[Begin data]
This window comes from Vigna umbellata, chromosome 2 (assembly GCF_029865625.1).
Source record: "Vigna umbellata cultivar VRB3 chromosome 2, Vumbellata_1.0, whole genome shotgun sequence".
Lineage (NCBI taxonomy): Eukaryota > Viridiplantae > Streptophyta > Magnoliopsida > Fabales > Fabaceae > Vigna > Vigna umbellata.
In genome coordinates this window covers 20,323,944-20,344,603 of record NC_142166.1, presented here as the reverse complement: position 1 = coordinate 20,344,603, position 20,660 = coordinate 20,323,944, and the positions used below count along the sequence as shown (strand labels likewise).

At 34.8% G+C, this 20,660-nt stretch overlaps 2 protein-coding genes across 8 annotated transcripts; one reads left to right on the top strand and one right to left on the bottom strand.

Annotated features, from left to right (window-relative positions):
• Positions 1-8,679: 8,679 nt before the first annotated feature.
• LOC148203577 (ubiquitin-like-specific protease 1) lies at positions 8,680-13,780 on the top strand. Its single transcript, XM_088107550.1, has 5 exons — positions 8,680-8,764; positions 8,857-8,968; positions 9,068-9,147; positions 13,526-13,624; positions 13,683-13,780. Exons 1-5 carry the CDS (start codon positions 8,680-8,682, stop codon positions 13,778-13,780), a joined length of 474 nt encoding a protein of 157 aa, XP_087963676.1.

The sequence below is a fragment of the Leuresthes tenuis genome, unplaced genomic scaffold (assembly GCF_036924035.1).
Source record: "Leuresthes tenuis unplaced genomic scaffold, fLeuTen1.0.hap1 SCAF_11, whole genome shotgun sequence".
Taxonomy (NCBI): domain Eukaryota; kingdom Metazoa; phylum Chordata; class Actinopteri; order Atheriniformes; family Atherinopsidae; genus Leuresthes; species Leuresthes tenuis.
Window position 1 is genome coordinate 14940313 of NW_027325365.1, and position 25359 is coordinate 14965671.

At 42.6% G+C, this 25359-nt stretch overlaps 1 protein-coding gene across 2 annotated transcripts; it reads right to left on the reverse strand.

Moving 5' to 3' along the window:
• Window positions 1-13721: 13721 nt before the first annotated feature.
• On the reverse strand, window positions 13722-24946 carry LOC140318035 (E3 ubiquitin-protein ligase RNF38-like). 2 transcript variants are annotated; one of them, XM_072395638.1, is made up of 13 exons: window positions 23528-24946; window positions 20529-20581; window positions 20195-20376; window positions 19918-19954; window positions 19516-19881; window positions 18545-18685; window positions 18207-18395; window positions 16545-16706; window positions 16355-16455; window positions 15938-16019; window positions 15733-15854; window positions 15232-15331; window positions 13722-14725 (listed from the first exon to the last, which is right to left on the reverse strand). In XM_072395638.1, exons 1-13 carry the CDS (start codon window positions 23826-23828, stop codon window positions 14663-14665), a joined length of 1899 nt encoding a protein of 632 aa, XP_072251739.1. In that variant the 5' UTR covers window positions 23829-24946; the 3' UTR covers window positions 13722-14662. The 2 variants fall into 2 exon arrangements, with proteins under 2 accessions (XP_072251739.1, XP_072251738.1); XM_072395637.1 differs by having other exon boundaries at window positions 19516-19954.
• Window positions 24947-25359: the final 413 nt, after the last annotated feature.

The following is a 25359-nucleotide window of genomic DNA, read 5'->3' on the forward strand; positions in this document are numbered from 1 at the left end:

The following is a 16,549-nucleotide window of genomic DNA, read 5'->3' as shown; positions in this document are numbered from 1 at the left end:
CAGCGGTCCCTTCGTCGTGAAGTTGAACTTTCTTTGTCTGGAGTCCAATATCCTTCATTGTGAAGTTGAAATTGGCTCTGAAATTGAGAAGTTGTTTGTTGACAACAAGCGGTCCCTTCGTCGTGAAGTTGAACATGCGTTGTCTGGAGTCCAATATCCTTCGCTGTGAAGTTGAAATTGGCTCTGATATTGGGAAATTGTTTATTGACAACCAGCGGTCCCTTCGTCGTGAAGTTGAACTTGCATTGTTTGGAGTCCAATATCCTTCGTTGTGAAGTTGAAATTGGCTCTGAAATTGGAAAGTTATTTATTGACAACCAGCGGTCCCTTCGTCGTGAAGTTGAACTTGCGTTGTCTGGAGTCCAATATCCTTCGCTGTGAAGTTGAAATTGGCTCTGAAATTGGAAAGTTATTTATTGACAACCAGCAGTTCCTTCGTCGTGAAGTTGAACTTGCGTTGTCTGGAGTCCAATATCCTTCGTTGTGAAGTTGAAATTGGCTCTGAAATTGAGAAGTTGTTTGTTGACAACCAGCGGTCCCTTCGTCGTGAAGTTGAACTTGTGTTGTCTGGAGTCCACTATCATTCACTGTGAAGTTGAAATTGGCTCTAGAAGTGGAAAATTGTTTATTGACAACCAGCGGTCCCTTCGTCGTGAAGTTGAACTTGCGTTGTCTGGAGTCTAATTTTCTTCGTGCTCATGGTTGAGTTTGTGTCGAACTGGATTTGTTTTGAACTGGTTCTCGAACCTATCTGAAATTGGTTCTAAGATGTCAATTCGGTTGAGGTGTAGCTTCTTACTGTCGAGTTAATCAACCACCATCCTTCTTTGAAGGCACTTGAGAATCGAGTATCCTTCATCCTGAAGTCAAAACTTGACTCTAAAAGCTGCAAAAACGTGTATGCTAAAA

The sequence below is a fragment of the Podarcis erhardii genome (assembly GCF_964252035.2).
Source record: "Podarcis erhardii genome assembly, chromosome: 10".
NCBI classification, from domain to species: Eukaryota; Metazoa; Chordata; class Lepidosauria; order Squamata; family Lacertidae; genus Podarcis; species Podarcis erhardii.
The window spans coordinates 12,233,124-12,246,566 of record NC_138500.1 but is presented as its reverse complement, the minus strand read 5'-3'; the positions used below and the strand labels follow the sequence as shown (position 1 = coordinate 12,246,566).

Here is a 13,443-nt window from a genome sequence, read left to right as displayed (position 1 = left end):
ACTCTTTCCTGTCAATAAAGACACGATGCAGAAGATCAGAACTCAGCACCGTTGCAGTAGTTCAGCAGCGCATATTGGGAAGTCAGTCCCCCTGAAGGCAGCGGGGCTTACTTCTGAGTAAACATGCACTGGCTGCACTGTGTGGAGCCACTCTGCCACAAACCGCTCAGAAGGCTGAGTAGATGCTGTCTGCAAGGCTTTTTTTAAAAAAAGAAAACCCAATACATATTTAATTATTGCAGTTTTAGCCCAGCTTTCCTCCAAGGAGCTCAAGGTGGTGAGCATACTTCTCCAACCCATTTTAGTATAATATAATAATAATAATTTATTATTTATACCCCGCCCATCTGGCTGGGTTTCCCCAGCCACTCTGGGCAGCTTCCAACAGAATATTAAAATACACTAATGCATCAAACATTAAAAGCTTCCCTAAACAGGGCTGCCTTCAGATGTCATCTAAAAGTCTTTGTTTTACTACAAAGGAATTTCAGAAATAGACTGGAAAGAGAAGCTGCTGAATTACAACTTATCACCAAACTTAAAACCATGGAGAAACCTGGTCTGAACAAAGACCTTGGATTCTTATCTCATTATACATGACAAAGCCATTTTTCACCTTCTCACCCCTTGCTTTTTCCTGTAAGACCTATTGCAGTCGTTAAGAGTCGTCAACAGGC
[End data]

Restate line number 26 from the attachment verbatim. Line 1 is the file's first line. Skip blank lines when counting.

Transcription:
ACTCTTTCCTGTCAATAAAGACACGATGCAGAAGATCAGAACTCAGCACCGTTGCAGTAGTTCAGCAGCGCATATTGGGAAGTCAGTCCCCCTGAAGGCAGCGGGGCTTACTTCTGAGTAAACATGCACTGGCTGCACTGTGTGGAGCCACTCTGCCACAAACCGCTCAGAAGGCTGAGTAGATGCTGTCTGCAAGGCTTTTTTTAAAAAAAGAAAACCCAATACATATTTAATTATTGCAGTTTTAGCCCAGCTTTCCTCCAAGGAGCTCAAGGTGGTGAGCATACTTCTCCAACCCATTTTAGTATAATATAATAATAATAATTTATTATTTATACCCCGCCCATCTGGCTGGGTTTCCCCAGCCACTCTGGGCAGCTTCCAACAGAATATTAAAATACACTAATGCATCAAACATTAAAAGCTTCCCTAAACAGGGCTGCCTTCAGATGTCATCTAAAAGTCTTTGTTTTACTACAAAGGAATTTCAGAAATAGACTGGAAAGAGAAGCTGCTGAATTACAACTTATCACCAAACTTAAAACCATGGAGAAACCTGGTCTGAACAAAGACCTTGGATTCTTATCTCATTATACATGACAAAGCCATTTTTCACCTTCTCACCCCTTGCTTTTTCCTGTAAGACCTATTGCAGTCGTTAAGAGTCGTCAACAGGC